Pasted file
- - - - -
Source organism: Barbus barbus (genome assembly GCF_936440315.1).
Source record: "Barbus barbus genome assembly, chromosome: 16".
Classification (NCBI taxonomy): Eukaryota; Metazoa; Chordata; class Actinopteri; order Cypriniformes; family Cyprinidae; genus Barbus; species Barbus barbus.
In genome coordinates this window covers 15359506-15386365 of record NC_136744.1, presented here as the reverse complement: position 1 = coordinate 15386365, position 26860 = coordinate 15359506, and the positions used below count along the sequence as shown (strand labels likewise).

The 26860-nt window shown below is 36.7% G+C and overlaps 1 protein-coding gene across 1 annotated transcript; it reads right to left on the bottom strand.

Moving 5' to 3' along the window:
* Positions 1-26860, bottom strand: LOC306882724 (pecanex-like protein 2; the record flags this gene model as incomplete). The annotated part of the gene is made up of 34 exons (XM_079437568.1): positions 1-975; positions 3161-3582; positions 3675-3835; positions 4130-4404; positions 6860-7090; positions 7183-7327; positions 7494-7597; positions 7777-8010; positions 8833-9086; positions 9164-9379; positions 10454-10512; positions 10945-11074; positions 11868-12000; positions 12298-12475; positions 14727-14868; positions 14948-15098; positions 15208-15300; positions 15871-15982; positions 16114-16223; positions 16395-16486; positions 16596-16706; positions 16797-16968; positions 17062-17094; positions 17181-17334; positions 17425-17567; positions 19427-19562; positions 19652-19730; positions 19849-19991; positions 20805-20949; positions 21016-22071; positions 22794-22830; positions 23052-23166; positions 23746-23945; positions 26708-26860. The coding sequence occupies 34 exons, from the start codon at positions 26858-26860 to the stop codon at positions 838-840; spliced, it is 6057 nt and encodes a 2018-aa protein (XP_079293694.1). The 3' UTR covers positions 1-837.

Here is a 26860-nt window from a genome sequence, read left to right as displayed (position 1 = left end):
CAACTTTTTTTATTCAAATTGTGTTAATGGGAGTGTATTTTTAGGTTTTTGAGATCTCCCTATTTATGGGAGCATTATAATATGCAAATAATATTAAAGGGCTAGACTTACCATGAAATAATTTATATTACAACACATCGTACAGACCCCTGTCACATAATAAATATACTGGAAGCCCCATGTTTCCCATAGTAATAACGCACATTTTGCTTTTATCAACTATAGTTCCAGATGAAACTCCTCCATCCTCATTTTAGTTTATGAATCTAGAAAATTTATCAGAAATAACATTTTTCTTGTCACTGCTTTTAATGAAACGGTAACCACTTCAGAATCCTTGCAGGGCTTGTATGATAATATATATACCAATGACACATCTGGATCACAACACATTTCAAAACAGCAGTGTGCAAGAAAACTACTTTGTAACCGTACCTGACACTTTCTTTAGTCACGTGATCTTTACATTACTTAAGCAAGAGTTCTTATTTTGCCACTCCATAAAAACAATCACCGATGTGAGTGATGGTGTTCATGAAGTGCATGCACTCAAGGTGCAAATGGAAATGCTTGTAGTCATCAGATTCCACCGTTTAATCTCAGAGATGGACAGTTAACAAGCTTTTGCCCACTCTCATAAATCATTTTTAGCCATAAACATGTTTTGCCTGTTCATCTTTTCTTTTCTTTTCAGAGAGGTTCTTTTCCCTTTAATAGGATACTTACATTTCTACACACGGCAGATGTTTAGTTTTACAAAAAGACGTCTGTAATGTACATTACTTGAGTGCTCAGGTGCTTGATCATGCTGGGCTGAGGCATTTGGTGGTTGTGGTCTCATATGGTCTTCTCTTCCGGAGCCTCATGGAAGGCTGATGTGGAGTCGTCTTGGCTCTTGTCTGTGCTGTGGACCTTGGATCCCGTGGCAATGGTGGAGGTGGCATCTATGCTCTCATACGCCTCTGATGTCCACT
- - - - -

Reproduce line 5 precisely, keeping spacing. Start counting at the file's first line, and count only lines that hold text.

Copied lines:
The 26860-nt window shown below is 36.7% G+C and overlaps 1 protein-coding gene across 1 annotated transcript; it reads right to left on the bottom strand.